The release of carbon from forests has the potential to contribute to a kind of climate feedback loop: Warming temperatures cause drought, which kills trees and releases carbon into the atmosphere, which contributes to greater warming, which brings about more drought — and so on.
… “What’s worrisome is that if drought becomes more frequent, then all of the work on preventing deforestation could be swamped by just the huge emissions from these droughts, which become really difficult to control,” Duffy said. “Because, really, the only way to control them is to reduce global greenhouse gas emissions.”
Nor is the Amazon the only rainforest in decline. Up north, great swaths of the boreal rainforests are also dying. Climate News Network reports that the recent outbreaks of fire in Alaska have put about 12 percent of the forest’s stored carbon back into the atmosphere during the last 50 years.
Up to 30 percent of the Earth’s terrestrial carbon is in that system. And, simultaneously, this region is warming up faster than any other parts of the world.
Yet another study projects that millions of Americans are living on land that will soon be underwater. We have already crossed an irreversible tipping point whereby the world is committed to more than five feet of sea-level rise. (Different studies offer varying dates.) And as we pour more greenhouse gases into the atmosphere, that oceans rise more than seven feet.
According to Michael Oppenheimer, a Princeton University climate researcher:
“The potential magnitude of sea-level rise is staggering. In the short term, it risks serious disruption of life along the coast while in the long term, it could lead to obliteration of a large and priceless amount of our cultural heritage, worldwide.”
It Can Happen Very Fast
One more study, perhaps the most alarming, looks at how abruptly major climate change can happen. The general consensus has been that you don’t hit a lot of the most dangerous tipping points and feedback loops until global temperatures have risen to 2⁰C (3.6⁰F). But the authors conclude that “It is likely that the Earth system will experience sharp regional transitions at [more] moderate warming.”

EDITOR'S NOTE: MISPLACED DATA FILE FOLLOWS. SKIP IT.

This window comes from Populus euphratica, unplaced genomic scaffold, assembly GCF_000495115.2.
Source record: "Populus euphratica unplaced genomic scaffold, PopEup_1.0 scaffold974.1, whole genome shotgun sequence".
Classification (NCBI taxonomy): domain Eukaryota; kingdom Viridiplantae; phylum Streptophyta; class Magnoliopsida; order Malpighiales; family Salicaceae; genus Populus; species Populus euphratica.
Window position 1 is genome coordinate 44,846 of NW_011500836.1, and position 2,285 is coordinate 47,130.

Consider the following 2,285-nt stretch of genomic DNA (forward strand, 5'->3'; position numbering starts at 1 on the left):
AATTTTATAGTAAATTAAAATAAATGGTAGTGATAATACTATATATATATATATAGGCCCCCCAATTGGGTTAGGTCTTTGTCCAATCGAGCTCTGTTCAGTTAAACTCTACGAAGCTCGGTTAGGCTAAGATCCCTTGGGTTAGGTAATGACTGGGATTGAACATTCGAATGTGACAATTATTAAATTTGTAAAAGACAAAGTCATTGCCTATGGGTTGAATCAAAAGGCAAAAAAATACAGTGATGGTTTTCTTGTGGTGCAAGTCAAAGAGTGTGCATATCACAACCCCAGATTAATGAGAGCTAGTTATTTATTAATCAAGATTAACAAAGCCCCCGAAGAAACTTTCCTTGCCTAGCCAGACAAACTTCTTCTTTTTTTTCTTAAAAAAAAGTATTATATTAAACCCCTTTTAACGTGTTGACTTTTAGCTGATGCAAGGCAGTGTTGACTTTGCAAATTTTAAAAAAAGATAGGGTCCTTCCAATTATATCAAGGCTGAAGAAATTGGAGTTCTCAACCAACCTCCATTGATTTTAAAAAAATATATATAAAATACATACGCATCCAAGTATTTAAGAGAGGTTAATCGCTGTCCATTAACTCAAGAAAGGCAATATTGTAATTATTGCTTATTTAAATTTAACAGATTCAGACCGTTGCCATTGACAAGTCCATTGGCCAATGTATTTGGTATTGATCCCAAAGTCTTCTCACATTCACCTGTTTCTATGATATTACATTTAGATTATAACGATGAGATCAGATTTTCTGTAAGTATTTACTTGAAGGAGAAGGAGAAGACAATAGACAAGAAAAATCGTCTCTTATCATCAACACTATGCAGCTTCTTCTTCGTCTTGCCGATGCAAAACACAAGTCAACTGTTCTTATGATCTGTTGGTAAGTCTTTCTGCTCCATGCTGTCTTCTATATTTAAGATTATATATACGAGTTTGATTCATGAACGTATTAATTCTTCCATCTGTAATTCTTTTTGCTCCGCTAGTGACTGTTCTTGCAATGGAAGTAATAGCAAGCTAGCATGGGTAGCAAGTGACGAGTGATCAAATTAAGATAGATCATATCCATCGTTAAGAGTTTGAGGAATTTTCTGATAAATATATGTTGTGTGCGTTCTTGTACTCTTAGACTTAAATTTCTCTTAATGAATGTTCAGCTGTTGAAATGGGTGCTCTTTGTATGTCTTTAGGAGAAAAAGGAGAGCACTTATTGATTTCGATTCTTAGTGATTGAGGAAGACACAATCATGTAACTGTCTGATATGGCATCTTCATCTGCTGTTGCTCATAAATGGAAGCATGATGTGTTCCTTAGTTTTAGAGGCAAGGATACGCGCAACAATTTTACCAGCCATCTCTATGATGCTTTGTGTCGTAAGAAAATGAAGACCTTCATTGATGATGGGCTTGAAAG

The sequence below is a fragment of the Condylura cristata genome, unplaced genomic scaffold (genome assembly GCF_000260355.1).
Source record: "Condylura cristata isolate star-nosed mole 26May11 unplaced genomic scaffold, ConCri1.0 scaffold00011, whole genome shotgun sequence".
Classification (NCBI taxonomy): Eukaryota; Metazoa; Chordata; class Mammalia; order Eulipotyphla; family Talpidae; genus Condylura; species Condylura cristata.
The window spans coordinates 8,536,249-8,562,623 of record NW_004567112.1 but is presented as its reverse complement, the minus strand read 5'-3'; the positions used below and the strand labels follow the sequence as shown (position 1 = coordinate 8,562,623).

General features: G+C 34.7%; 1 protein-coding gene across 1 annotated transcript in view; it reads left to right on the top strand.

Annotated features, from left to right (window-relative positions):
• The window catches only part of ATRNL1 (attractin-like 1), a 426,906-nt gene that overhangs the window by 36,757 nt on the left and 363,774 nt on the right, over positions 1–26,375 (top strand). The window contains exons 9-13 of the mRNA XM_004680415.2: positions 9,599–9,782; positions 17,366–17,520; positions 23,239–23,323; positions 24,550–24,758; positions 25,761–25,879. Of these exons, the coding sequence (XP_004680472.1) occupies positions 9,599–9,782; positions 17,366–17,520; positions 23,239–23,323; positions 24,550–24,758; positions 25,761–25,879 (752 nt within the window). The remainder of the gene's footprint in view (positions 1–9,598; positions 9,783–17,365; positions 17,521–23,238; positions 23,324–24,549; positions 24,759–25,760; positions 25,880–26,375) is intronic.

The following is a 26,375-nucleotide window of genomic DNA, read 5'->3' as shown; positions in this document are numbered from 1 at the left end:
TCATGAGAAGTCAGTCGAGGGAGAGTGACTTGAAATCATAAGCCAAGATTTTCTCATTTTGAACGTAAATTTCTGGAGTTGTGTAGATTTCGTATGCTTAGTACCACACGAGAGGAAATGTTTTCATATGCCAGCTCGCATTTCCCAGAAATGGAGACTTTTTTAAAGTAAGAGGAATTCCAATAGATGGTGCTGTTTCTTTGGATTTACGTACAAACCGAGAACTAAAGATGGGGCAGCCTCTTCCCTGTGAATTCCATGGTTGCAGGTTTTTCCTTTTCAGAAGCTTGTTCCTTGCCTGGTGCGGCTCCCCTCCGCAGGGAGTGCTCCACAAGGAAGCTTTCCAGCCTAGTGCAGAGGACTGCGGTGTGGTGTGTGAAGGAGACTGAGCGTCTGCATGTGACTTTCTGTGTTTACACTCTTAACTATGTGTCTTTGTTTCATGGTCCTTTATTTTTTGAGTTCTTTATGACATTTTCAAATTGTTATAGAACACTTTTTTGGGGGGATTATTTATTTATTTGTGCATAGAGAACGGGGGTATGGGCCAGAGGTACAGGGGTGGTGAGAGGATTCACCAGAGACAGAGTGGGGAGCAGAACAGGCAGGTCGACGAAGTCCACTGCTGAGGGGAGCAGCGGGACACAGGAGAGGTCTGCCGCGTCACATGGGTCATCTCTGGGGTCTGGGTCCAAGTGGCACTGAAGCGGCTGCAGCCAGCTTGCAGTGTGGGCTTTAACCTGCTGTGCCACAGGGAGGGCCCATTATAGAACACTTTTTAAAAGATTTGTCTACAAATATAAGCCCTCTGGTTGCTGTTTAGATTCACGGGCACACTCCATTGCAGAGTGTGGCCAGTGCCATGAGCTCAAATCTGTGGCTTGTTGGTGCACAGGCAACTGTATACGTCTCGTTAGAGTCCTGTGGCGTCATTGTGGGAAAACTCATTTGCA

“There is of course a certain tendency for the whole climate system to become more unstable when the warming gets larger,” says Sybren Drijfhout. “But we cannot say ‘as long as it’s this and this much, nothing will happen.’ Every 0.1 or 0.2 degrees in temperature is as dangerous as any other. And that’s the main message of this exercise, or this paper.”
Bear in mind that researchers are generally highly conservative in their findings. They don’t want to go out on a limb, and their papers are carefully reviewed before publication. As we wrote 18 months ago, global temperatures aren’t heading toward 2⁰C; in reality they’re heading almost certainly toward 6⁰C and quite possibly 12⁰C (21⁰F) in years to come.
Another Global Milestone: 400 ppm CO2
Finally, again this week, we had the latest report on the level of CO2 in the atmosphere. This comes from the Scripps Institution of Oceanography, which has been measuring the concentration of this greenhouse gas in the atmosphere since 1958. Scientists used to tell us that we needed, at all costs, to stop carbon dioxide going over 350 parts per million in the atmosphere. (Hence the name of scientist/activist Bill McKibben’s organization 350.org.)
Although we’ve already frequently crossed the 400 ppm mark temporarily, Scripps says we’re now over the 400 mark sufficiently for that to be the new annual baseline, and still climbing.
At the end of November, world leaders will meet in Paris to try to agree on a plan to slow down what’s happening. Their goals are minimal as the various nations try to negotiate agreements that permit them to keep their economies plowing forward in the name of “progress”.
But if humankind is going to survive, the last thing it needs is more of this kind of “progress.”